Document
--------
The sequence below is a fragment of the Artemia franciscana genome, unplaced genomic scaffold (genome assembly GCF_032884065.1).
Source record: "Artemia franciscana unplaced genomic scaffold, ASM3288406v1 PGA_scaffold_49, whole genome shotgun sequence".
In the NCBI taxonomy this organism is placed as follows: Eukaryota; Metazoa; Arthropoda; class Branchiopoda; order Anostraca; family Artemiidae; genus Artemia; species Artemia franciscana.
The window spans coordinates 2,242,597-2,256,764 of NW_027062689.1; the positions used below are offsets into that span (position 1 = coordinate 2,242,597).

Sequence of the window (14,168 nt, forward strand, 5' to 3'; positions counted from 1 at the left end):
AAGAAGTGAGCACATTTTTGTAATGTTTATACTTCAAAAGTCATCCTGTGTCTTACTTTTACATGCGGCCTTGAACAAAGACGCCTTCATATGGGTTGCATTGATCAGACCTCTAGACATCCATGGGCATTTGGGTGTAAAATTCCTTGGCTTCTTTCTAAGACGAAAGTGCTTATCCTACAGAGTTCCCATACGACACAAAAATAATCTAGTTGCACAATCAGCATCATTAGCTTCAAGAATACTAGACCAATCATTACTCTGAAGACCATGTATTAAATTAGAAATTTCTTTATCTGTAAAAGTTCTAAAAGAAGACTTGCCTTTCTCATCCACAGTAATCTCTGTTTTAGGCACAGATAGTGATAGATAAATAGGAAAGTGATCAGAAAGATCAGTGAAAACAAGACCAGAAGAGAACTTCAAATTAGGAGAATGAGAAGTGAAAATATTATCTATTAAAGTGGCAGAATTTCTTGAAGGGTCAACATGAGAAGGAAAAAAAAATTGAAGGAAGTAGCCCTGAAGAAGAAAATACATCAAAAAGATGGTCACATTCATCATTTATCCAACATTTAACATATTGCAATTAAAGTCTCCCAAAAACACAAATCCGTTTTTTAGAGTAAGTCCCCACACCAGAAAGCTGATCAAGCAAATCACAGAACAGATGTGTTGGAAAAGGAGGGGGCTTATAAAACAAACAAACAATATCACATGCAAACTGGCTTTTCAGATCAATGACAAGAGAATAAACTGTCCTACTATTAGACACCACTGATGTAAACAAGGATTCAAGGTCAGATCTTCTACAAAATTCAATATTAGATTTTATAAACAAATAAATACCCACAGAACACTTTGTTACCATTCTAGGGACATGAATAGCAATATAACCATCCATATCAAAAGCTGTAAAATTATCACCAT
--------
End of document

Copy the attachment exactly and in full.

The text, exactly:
The sequence below is a fragment of the Artemia franciscana genome, unplaced genomic scaffold (genome assembly GCF_032884065.1).
Source record: "Artemia franciscana unplaced genomic scaffold, ASM3288406v1 PGA_scaffold_49, whole genome shotgun sequence".
In the NCBI taxonomy this organism is placed as follows: Eukaryota; Metazoa; Arthropoda; class Branchiopoda; order Anostraca; family Artemiidae; genus Artemia; species Artemia franciscana.
The window spans coordinates 2,242,597-2,256,764 of NW_027062689.1; the positions used below are offsets into that span (position 1 = coordinate 2,242,597).

Sequence of the window (14,168 nt, forward strand, 5' to 3'; positions counted from 1 at the left end):
AAGAAGTGAGCACATTTTTGTAATGTTTATACTTCAAAAGTCATCCTGTGTCTTACTTTTACATGCGGCCTTGAACAAAGACGCCTTCATATGGGTTGCATTGATCAGACCTCTAGACATCCATGGGCATTTGGGTGTAAAATTCCTTGGCTTCTTTCTAAGACGAAAGTGCTTATCCTACAGAGTTCCCATACGACACAAAAATAATCTAGTTGCACAATCAGCATCATTAGCTTCAAGAATACTAGACCAATCATTACTCTGAAGACCATGTATTAAATTAGAAATTTCTTTATCTGTAAAAGTTCTAAAAGAAGACTTGCCTTTCTCATCCACAGTAATCTCTGTTTTAGGCACAGATAGTGATAGATAAATAGGAAAGTGATCAGAAAGATCAGTGAAAACAAGACCAGAAGAGAACTTCAAATTAGGAGAATGAGAAGTGAAAATATTATCTATTAAAGTGGCAGAATTTCTTGAAGGGTCAACATGAGAAGGAAAAAAAAATTGAAGGAAGTAGCCCTGAAGAAGAAAATACATCAAAAAGATGGTCACATTCATCATTTATCCAACATTTAACATATTGCAATTAAAGTCTCCCAAAAACACAAATCCGTTTTTTAGAGTAAGTCCCCACACCAGAAAGCTGATCAAGCAAATCACAGAACAGATGTGTTGGAAAAGGAGGGGGCTTATAAAACAAACAAACAATATCACATGCAAACTGGCTTTTCAGATCAATGACAAGAGAATAAACTGTCCTACTATTAGACACCACTGATGTAAACAAGGATTCAAGGTCAGATCTTCTACAAAATTCAATATTAGATTTTATAAACAAATAAATACCCACAGAACACTTTGTTACCATTCTAGGGACATGAATAGCAATATAACCATCCATATCAAAAGCTGTAAAATTATCACCAT